International human rights groups have condemned the screening of Bhutanese refugees in Nepal to verify their nationality.
By Sushil Sharma
BBC correspondent in Kathmandu
They say the move would leave most of the 100,000 refugees stateless.
About 100,000 refugees from Bhutan live in camps in Nepal
In a joint statement, they described the verification process as a violation of human rights and urged international donors to reject it.
Refugee leaders say most of the migrants were forced to leave Bhutan as a result of ethnic cleansing.
A statement from six groups, including the London-based Amnesty International and the New York-based Human Rights Watch, follows an announcement by Bhutan and Nepal on Wednesday that a small number of Bhutanese refugees will be allowed to return to their country.
The rights groups said the move would not resolve the long-standing refugee problem.
A verification process of 12,000 refugees at one of the seven camps in eastern Nepal - undertaken jointly by both governments - identified less than 3% as bona-fide refugees who had the right to return to Bhutan.
More than 70% were dubbed voluntary migrants whose repatriation would depend on whether the Bhutanese government renewed their citizenship.
Bhutan had earlier refused to take them back, saying they had already forfeited citizenship by leaving the country voluntarily.
But refugee leaders claim that most of them had been forced to leave Bhutan in the wake of ethnic cleansing.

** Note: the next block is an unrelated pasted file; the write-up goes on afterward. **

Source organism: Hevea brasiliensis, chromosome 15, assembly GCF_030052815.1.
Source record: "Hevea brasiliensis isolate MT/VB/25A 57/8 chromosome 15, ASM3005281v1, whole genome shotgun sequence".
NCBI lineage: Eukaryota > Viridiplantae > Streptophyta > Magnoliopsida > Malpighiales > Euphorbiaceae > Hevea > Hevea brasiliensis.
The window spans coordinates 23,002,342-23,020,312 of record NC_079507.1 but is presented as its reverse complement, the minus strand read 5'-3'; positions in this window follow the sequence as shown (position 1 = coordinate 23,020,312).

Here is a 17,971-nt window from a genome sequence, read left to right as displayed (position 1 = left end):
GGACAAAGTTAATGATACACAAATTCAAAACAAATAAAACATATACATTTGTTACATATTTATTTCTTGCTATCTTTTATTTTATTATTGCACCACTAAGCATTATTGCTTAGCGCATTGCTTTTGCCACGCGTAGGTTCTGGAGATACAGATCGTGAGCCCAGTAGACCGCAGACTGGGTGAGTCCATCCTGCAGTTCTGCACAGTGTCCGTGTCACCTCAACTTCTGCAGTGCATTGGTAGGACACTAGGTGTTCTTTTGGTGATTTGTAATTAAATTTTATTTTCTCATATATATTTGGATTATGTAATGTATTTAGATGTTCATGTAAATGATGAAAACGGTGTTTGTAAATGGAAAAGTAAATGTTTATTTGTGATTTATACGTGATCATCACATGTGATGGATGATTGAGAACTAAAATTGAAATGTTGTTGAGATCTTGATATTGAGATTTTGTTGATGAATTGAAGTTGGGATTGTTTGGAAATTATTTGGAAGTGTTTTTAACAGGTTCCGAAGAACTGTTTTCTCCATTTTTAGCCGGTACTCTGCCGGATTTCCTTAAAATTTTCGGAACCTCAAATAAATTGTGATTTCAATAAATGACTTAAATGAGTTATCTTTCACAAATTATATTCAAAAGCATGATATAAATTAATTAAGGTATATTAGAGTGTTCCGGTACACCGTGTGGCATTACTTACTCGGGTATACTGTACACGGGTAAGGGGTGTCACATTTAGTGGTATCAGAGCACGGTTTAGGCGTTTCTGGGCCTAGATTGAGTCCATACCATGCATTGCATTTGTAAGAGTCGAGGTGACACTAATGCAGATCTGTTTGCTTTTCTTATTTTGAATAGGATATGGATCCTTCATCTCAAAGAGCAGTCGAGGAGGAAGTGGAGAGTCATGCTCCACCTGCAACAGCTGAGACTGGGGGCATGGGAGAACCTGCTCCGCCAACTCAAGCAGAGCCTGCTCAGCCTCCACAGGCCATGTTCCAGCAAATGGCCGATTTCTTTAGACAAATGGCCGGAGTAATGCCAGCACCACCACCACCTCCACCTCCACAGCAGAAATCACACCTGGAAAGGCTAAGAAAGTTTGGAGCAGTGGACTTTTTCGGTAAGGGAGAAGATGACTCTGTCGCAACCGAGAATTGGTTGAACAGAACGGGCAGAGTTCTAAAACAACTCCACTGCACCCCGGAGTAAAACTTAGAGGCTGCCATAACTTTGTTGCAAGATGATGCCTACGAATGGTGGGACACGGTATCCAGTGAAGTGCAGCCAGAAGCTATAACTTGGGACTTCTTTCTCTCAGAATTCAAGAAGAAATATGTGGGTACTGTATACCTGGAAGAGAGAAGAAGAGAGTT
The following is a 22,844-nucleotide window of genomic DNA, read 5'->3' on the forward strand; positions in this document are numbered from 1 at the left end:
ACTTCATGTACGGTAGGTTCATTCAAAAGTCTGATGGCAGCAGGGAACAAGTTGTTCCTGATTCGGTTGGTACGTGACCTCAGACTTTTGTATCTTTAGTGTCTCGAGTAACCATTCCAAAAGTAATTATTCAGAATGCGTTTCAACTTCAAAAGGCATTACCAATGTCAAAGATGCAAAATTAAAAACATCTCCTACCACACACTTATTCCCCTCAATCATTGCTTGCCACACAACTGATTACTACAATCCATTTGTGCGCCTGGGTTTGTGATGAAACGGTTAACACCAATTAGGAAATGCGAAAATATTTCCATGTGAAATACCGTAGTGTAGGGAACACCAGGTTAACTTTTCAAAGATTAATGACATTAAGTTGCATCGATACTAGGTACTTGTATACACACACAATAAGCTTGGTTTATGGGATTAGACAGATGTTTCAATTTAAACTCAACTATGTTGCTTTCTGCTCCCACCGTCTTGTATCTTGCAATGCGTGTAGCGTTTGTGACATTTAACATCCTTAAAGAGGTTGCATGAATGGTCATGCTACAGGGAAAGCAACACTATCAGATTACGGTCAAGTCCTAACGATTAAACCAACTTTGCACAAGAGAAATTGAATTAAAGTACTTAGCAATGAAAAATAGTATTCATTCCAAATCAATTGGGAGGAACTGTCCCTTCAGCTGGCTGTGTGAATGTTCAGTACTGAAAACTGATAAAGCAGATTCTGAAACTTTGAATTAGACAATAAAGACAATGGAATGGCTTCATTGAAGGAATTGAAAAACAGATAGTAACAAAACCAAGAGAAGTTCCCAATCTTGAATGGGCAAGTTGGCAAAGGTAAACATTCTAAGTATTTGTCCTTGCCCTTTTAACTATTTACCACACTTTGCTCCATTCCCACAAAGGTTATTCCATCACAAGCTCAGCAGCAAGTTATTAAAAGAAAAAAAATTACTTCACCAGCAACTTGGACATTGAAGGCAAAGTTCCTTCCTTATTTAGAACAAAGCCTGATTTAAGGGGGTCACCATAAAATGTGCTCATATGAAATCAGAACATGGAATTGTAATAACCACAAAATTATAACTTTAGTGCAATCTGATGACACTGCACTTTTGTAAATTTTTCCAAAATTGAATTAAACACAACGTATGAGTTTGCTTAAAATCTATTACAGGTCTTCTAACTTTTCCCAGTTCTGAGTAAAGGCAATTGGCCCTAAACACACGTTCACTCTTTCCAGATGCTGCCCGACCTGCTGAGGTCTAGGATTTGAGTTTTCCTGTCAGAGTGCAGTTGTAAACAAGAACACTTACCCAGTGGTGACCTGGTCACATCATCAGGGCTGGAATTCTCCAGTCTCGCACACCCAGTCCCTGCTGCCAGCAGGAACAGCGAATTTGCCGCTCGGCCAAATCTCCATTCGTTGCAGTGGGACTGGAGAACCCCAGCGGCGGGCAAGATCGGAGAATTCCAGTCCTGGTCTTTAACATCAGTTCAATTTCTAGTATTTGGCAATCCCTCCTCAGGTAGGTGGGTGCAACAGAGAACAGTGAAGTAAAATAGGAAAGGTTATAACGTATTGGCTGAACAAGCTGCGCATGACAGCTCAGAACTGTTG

More than 100,000 refugees of ethnic Nepalese origin have been living in Nepal since 1990.
Nepal has insisted that all the refugees were Bhutanese nationals and that they had the right to return to their homeland.
Bhutan rejects the argument, saying it was ready to take back only genuine Bhutanese nationals, who numbered not more than a few thousand.
After several rounds of talks failed, Nepal and Bhutan agreed two years ago to carry out the verification of the refugees to determine their status.
Critics in Nepal said that the verification process and its results heavily favoured Bhutan and international groups appear to share that view.
Ingrid Massage, a spokesperson for the London-based Amnesty International said the decision taken on Wednesday's decision could send out the wrong signals.
She said it may encourage other governments to arbitrarily deprive whole ethnic groups of their nationality, expel them from their country, and then refuse to accept them back.
Ms Massage cautioned Bhutan's donors against endorsing a process that she said could render tens of thousands stateless.